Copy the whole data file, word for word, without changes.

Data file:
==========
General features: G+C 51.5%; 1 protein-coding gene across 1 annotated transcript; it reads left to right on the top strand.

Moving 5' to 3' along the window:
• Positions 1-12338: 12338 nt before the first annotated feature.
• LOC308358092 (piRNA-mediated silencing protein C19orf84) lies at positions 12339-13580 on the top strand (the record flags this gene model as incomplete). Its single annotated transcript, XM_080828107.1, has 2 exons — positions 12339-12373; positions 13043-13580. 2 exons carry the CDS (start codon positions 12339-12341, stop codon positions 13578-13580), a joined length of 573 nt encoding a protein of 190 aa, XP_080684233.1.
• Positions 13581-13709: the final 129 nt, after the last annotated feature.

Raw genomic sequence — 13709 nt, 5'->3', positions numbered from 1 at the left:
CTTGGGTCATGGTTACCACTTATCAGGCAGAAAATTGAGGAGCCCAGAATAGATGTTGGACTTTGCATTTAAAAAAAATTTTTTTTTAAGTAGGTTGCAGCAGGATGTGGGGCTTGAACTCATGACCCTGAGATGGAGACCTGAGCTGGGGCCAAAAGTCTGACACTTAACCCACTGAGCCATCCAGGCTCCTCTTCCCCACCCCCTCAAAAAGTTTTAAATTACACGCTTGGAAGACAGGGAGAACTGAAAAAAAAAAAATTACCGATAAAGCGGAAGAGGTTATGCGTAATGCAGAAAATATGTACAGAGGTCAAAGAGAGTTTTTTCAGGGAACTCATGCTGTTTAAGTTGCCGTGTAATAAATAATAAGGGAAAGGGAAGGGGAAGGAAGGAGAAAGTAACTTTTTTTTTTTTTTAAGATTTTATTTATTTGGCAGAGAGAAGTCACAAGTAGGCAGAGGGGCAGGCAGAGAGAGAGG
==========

General features: G+C 51.5%; 1 protein-coding gene across 1 annotated transcript; it reads left to right on the top strand.

Moving 5' to 3' along the window:
• Positions 1-12338: 12338 nt before the first annotated feature.
• LOC308358092 (piRNA-mediated silencing protein C19orf84) lies at positions 12339-13580 on the top strand (the record flags this gene model as incomplete). Its single annotated transcript, XM_080828107.1, has 2 exons — positions 12339-12373; positions 13043-13580. 2 exons carry the CDS (start codon positions 12339-12341, stop codon positions 13578-13580), a joined length of 573 nt encoding a protein of 190 aa, XP_080684233.1.
• Positions 13581-13709: the final 129 nt, after the last annotated feature.

Raw genomic sequence — 13709 nt, 5'->3', positions numbered from 1 at the left:
CTTGGGTCATGGTTACCACTTATCAGGCAGAAAATTGAGGAGCCCAGAATAGATGTTGGACTTTGCATTTAAAAAAAATTTTTTTTTAAGTAGGTTGCAGCAGGATGTGGGGCTTGAACTCATGACCCTGAGATGGAGACCTGAGCTGGGGCCAAAAGTCTGACACTTAACCCACTGAGCCATCCAGGCTCCTCTTCCCCACCCCCTCAAAAAGTTTTAAATTACACGCTTGGAAGACAGGGAGAACTGAAAAAAAAAAAATTACCGATAAAGCGGAAGAGGTTATGCGTAATGCAGAAAATATGTACAGAGGTCAAAGAGAGTTTTTTCAGGGAACTCATGCTGTTTAAGTTGCCGTGTAATAAATAATAAGGGAAAGGGAAGGGGAAGGAAGGAGAAAGTAACTTTTTTTTTTTTTTAAGATTTTATTTATTTGGCAGAGAGAAGTCACAAGTAGGCAGAGGGGCAGGCAGAGAGAGAGG